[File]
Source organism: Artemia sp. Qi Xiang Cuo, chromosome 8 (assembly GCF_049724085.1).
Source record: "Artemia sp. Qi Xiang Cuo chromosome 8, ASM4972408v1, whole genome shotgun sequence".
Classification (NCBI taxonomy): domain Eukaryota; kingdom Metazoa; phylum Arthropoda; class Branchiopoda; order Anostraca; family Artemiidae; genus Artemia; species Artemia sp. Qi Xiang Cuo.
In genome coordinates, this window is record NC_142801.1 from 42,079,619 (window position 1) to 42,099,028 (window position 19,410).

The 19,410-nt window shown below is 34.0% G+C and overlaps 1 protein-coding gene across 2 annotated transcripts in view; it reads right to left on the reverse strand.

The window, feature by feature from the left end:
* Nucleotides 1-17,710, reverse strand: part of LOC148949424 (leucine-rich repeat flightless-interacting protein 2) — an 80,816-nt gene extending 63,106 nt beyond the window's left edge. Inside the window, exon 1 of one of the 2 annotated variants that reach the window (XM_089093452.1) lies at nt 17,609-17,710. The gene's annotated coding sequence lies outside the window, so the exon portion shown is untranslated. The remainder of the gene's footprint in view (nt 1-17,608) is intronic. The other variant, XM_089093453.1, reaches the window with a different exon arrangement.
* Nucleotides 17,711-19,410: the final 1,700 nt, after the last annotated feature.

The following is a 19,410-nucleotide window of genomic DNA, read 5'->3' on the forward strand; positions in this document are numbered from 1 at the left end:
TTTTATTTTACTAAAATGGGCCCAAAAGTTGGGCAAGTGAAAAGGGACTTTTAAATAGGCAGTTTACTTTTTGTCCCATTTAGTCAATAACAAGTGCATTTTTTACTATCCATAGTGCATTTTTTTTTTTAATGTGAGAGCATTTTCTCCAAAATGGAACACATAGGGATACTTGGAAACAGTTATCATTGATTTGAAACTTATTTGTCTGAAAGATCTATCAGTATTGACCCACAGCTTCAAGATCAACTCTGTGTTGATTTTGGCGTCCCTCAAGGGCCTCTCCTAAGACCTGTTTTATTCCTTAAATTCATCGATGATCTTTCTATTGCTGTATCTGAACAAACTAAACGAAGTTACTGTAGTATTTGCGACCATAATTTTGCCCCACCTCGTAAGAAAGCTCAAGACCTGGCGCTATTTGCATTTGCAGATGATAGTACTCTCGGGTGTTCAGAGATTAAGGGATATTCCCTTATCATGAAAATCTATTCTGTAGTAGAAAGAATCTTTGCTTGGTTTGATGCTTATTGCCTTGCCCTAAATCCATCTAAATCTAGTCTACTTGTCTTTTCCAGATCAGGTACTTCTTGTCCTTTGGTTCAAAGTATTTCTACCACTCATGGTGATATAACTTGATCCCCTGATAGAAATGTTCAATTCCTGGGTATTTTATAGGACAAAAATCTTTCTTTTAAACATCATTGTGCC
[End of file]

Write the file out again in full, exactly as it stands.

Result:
Source organism: Artemia sp. Qi Xiang Cuo, chromosome 8 (assembly GCF_049724085.1).
Source record: "Artemia sp. Qi Xiang Cuo chromosome 8, ASM4972408v1, whole genome shotgun sequence".
Classification (NCBI taxonomy): domain Eukaryota; kingdom Metazoa; phylum Arthropoda; class Branchiopoda; order Anostraca; family Artemiidae; genus Artemia; species Artemia sp. Qi Xiang Cuo.
In genome coordinates, this window is record NC_142801.1 from 42,079,619 (window position 1) to 42,099,028 (window position 19,410).

The 19,410-nt window shown below is 34.0% G+C and overlaps 1 protein-coding gene across 2 annotated transcripts in view; it reads right to left on the reverse strand.

The window, feature by feature from the left end:
* Nucleotides 1-17,710, reverse strand: part of LOC148949424 (leucine-rich repeat flightless-interacting protein 2) — an 80,816-nt gene extending 63,106 nt beyond the window's left edge. Inside the window, exon 1 of one of the 2 annotated variants that reach the window (XM_089093452.1) lies at nt 17,609-17,710. The gene's annotated coding sequence lies outside the window, so the exon portion shown is untranslated. The remainder of the gene's footprint in view (nt 1-17,608) is intronic. The other variant, XM_089093453.1, reaches the window with a different exon arrangement.
* Nucleotides 17,711-19,410: the final 1,700 nt, after the last annotated feature.

The following is a 19,410-nucleotide window of genomic DNA, read 5'->3' on the forward strand; positions in this document are numbered from 1 at the left end:
TTTTATTTTACTAAAATGGGCCCAAAAGTTGGGCAAGTGAAAAGGGACTTTTAAATAGGCAGTTTACTTTTTGTCCCATTTAGTCAATAACAAGTGCATTTTTTACTATCCATAGTGCATTTTTTTTTTTAATGTGAGAGCATTTTCTCCAAAATGGAACACATAGGGATACTTGGAAACAGTTATCATTGATTTGAAACTTATTTGTCTGAAAGATCTATCAGTATTGACCCACAGCTTCAAGATCAACTCTGTGTTGATTTTGGCGTCCCTCAAGGGCCTCTCCTAAGACCTGTTTTATTCCTTAAATTCATCGATGATCTTTCTATTGCTGTATCTGAACAAACTAAACGAAGTTACTGTAGTATTTGCGACCATAATTTTGCCCCACCTCGTAAGAAAGCTCAAGACCTGGCGCTATTTGCATTTGCAGATGATAGTACTCTCGGGTGTTCAGAGATTAAGGGATATTCCCTTATCATGAAAATCTATTCTGTAGTAGAAAGAATCTTTGCTTGGTTTGATGCTTATTGCCTTGCCCTAAATCCATCTAAATCTAGTCTACTTGTCTTTTCCAGATCAGGTACTTCTTGTCCTTTGGTTCAAAGTATTTCTACCACTCATGGTGATATAACTTGATCCCCTGATAGAAATGTTCAATTCCTGGGTATTTTATAGGACAAAAATCTTTCTTTTAAACATCATTGTGCC